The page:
Power steering: A system for more capable catheters

Posted on 06. Oct, 2011 by in Academic Departments, Annual Report, Healthcare and Medicine, Issues, Mechanical Engineering, Research

Nicola Ferrier and Michael Zinn

Nicola Ferrier and Michael Zinn. Photo: David Nevala.

Atrial fibrillation is a condition where the upper chambers of a patient’s heart beat irregularly, which can cause blood to pool and increase the risk of stroke-causing clots. Treatment is difficult: A physician has to maneuver a catheter around a patient’s chest cavity to the diseased regions of the heart, which are then frozen or burned.

A robotic catheter is articulated and moves in and out. In theory, a clinician controls it by pulling on the cables that run along the outside of the catheter, but in reality, friction develops and robs the cables of tension. This is a particular problem when clinicians are trying to operate the catheter in an open body cavity rather than snaking the device through a vein or artery. “There isn’t a one-to-one relationship in how much you pull and the catheter’s response,” says Mechanical Engineering Assistant Professor Michael Zinn, (pictured, with Nicola Ferrier) who is investigating model-based control strategies to improve the performance and efficacy of these catheters.

Zinn is developing a closed-loop control system that will adjust a catheter electronically to go where a physician directs it and correct for errors. He is collaborating with Mechanical Engineering Professor Nicola Ferrier to develop better imaging of a catheter during a procedure. Current imaging is done via X-rays, which can’t be delivered continuously to patients, so physicians can only view the catheter intermittently. Zinn and Ferrier are merging the benefits of various computer- and radiation-based imaging technologies to develop more advanced techniques to determine where a catheter is at all times.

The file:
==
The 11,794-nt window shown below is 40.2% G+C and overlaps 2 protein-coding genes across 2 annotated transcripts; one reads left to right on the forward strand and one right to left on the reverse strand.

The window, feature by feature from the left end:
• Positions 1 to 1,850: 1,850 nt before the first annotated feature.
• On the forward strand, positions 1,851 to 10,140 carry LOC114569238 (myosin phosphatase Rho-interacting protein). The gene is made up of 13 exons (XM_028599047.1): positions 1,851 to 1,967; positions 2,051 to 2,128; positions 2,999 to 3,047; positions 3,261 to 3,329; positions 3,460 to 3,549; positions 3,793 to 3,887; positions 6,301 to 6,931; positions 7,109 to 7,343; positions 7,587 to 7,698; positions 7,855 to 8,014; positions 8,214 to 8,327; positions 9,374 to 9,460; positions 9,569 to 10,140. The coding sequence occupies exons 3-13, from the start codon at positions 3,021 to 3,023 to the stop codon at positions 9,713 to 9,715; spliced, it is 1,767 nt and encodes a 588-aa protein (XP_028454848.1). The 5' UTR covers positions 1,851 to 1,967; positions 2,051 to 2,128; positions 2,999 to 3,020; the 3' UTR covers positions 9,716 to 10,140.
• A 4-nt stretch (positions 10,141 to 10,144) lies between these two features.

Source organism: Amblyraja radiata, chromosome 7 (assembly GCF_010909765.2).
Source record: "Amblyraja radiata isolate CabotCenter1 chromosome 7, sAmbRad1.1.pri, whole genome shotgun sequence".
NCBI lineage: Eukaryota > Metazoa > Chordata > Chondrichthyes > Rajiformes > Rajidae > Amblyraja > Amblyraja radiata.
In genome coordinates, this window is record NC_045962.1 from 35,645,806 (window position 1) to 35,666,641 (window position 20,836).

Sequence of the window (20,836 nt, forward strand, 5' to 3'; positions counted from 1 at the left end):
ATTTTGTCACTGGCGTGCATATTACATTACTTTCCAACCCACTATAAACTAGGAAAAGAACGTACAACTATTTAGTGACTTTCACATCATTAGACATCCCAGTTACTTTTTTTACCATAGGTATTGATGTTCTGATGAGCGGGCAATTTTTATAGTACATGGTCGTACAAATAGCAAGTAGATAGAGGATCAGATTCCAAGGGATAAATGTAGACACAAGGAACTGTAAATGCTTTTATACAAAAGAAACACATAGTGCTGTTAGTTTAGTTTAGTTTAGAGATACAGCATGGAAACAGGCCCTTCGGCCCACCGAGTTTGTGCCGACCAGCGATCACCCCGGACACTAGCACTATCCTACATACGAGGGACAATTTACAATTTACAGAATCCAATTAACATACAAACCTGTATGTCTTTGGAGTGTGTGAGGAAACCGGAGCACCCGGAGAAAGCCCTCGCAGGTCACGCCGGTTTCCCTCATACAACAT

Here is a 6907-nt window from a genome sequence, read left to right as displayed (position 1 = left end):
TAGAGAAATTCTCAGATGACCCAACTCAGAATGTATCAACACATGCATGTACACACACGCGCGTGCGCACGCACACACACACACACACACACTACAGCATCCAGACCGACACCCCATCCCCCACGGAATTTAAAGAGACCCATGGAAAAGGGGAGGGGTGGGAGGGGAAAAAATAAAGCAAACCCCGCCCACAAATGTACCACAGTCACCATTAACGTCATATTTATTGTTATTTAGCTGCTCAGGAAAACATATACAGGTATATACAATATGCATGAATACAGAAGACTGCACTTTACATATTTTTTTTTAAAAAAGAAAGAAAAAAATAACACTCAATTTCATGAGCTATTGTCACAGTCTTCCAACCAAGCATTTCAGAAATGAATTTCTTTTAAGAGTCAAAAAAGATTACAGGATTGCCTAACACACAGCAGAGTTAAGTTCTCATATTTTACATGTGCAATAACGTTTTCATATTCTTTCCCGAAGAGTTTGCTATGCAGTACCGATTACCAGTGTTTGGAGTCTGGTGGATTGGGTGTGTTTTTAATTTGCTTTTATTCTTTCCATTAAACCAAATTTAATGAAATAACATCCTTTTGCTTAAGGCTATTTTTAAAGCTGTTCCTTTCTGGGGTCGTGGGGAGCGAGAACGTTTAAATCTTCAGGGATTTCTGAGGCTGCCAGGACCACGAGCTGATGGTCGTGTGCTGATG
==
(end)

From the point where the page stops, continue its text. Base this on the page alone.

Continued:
Along with developing the algorithms and sensing techniques and implementing them in hardware, Zinn’s team is modeling the new device and studying the underlying physics of how the catheter moves.

Improved catheter control has applications in any minimally invasive procedure that uses a flexible robotic device. Creating a more seamless and intuitive system may broadly expand the number of doctors who will use these technologies, Zinn says. “Current catheters are resigned to poor performance. If successful, this could significantly increase the capabilities of most types of flexible robotics and increase the effectiveness of procedures that use them,” he says.

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